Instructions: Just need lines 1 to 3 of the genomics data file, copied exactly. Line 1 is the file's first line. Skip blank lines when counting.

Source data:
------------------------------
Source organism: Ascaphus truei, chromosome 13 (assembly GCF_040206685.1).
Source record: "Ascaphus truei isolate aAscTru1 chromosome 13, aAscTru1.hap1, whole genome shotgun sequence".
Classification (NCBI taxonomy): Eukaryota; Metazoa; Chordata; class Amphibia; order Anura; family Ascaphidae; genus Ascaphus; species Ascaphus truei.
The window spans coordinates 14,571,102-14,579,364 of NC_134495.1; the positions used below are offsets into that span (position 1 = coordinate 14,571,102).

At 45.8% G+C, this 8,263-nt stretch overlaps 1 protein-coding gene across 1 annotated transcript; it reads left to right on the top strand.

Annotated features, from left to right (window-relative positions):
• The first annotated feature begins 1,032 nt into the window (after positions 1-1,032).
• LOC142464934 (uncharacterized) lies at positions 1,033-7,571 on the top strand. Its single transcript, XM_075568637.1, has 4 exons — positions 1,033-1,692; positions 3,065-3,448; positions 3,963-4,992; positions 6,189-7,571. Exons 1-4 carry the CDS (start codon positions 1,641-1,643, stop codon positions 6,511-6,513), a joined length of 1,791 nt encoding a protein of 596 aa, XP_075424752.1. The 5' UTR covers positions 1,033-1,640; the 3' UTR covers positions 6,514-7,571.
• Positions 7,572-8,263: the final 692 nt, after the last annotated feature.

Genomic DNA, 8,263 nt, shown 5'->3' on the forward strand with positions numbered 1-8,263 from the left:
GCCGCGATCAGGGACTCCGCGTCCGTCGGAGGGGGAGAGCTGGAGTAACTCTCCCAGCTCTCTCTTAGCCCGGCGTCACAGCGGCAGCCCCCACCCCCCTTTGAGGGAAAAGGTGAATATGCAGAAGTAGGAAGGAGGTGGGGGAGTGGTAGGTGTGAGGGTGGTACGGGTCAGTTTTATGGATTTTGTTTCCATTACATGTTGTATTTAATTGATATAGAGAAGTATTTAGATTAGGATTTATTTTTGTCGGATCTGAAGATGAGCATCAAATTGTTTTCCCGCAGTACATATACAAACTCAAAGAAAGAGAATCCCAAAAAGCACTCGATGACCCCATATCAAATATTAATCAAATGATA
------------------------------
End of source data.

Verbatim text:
Source organism: Ascaphus truei, chromosome 13 (assembly GCF_040206685.1).
Source record: "Ascaphus truei isolate aAscTru1 chromosome 13, aAscTru1.hap1, whole genome shotgun sequence".
Classification (NCBI taxonomy): Eukaryota; Metazoa; Chordata; class Amphibia; order Anura; family Ascaphidae; genus Ascaphus; species Ascaphus truei.